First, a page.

Markt Rimpar

Grumbach Castle

Small Castle Chronicle

The dynasties of Grunbach (Grumbach) were first mentioned in documents in the 11th century. The dynasty had its ancestral seat in Burggrumbach (a district of Unterpleichfeld), where a castle was built in the course of the 11th/12th century. Its coat of arms, a wavy diagonal green bar in a yellow field, was derived from the Grumbach stream flowing below the castle hill (the lords of the green stream).

This family died out in the male line with Albert II in 1243. His daughter was married to a Count of Rieneck, so that all the estates fell to Rieneck. In 1328, Count Ludwig von Rieneck sold his 2/3 share in the castle at Burggrumbach and his properties in Burggrumbach, Rimpar, Kürnach and Bergtheim to a knight Eberhard from the von Wolfskeel family, who called himself "von Grumbach" after his property, as did his descendants later.

This family, originating from the Wetterau region, belonged to the service nobility and had a Moor in a golden field as their coat of arms, carrying three red roses in his right hand. No documents have been preserved about the construction of a castle in Rimpar. Due to the fact that the defensive wall is equipped with embrasures for firearms (hook rifles), the castle cannot have been built before the last third of the 14th century.

In 1371, Horant von Grumbach, a Grumbach resident in Rimpar, is mentioned for the first time. The castle is mentioned for the first time in a division agreement between Heinz and Eberhard von Grumbach in 1469. Two names from the Rimpar line are worth mentioning, Prince-Bishop Johann III (1455 -1466) and Wilhelm von Grumbach. Prince-Bishop Johann III left behind an important exhibit, the Franconian ducal sword. This was carried in front of the prince-bishops on ceremonial occasions as a sign of their secular power (today in the treasury of the Munich Residence).

Wilhelm von Grumbach, born in 1503 in Rimpar Castle, was in the service of many princes. He was court marshal under two Würzburg prince-bishops, governor of the margrave's lordship "ob dem Gebürg" at Plassenburg Castle near Kulmbach, colonel of the Crown of France, and much more. When the Margrave of Ansbach was ostracized by the Emperor, the then Prince-Bishop Melchior v. Zobel classified W. v. Grumbach as a breach of the peace, although there was no reason to do so, and confiscated all his estates (W. v. Grumbach estimated the annual loss of income at 17,000 guilders, approx. three million euros).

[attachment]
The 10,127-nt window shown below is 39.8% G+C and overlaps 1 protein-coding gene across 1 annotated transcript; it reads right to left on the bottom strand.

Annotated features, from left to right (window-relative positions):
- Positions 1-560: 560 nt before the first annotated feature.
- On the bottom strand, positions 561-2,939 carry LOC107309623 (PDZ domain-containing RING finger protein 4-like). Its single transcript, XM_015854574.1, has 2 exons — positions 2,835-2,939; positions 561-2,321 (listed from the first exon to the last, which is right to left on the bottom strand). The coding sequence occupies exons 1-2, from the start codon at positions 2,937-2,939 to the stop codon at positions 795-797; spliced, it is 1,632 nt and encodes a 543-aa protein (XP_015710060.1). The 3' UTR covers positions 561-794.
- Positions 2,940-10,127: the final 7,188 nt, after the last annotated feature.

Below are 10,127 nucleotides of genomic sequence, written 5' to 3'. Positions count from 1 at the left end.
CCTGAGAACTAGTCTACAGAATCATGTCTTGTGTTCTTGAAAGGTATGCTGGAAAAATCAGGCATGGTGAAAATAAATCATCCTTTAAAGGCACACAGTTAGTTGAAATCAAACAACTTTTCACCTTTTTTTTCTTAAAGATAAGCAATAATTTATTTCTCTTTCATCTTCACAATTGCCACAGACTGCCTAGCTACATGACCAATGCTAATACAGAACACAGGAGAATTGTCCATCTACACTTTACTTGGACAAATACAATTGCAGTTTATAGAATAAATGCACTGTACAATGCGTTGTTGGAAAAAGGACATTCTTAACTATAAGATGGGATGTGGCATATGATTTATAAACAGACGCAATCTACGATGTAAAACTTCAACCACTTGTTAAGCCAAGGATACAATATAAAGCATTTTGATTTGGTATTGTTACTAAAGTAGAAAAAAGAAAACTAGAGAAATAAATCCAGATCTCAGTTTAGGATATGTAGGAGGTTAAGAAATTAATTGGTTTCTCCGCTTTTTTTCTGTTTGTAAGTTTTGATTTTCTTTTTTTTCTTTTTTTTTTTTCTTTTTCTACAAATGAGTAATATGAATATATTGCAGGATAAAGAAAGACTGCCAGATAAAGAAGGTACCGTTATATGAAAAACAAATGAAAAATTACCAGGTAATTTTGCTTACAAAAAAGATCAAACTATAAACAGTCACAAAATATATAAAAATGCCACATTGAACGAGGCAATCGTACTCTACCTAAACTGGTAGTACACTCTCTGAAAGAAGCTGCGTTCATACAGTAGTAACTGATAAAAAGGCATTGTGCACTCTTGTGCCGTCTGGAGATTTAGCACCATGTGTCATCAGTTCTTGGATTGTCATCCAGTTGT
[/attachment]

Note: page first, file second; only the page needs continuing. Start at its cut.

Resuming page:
Wilhelm von Grumbach versuchte sein Recht beim Kaiserlichen Reichskammergericht zu erlangen, jedoch ohne Erfolg. 1558 wurde Fürstbischof Melchior Zobel auf dem Weg von der Stadt zur Veste Marienberg von einem Haufen Bewaffneter überfallen und der Fürstbischof von einem Knecht des W. v. Grumbach erschossen. Eine Ermordung war sicher nicht geplant eher eine Entführung des Bischofs, um wieder in den Besitz seiner Güter zu kommen. Aber außer seinem Geständnis während einer vierstündigen Folter im Jahr 1567 ist bis heute kein Beweis für die Entführung vorhanden.

Another attempt to regain his goods was the raid and capture of the city of Würzburg with a force of 1,300 men. The treaty enforced by the cathedral chapter on the return of the goods was punished by the emperor as a breach of the peace with the imperial ban. Grumbach fled to his friend and patron, Duke John Frederick the Middle, in Gotha. As the duke did not heed extradition demands, an imperial execution army marched on Gotha in 1567. After the city was captured, Wilhelm von Grumbach was cruelly tortured and executed and the Duke was imprisoned for life in Vienna-Neustadt.

Wilhelm's son, Konrad von Grumbach, had to pay 50,000 guilders to the Würzburg monastery in 1569 in order to regain possession of his father's estates. Due to large expenditures, e.g. the purchase of the village of Schwanfeld, he became so indebted that he had to sell the castle with the village of Rimpar and gradually all the properties to the Würzburg monastery in 1593 with a debt burden of around 250,000 guilders.

The Rimpar line of the von Grumbach family died out with his son Wilhelm in 1603. In 1593, the castle became the country residence of the Würzburg prince-bishops, some of whom stayed at Rimpar Castle very frequently, sometimes with a court of up to 140 people. Due to the construction of the Werneck country residence, Rimpar Castle became uninteresting from 1744.

Langsam setzte der Verfall der Gebäude ein. Zwischen 1780 –1793 wurde der Westflügel eingelegt. Durch den Einmarsch der Franzosen im Jahr 1796 wurden weitere Abrissmaßnahmen verhindert. Um 1800 wird das Schloss saniert, die welschen Hauben der Türme abgerissen und durch stumpfe Kegelhauben ersetzt. Es entsteht das heutige Architekturbild, nach Süden und Osten nahezu vollständig erhalten und nach Westen und Norden Ruine.

In 1806, the royal Bavarian forestry office of Rimpar was established with its headquarters in the east wing of the castle. The forestry office was to remain here until its dissolution in 1971.

On July 21, 1980, the market town of Rimpar under 1st Mayor Anton Kütt bought the castle from the Free State of Bavaria. In the same year, the Grumbach Castle Friends' Association was founded. The expansion and restoration of the castle into the new town hall of the market town was completed in 1984, so that the municipal administration was able to move in that year. The inauguration took place on May 18, 1985.

On June 25, 2000, the castle museum with its two sections, the archaeological museum and the bakery museum, built by the Friends of Grumbach Castle and the market town of Rimpar, is inaugurated.

Since 2003, the Knights' Hall and the Greiffenclausaal have also been available for private events in conjunction with the castle restaurant.

signed. Edwin Hamberger

Further information is available at:
Friends of Grumbach Castle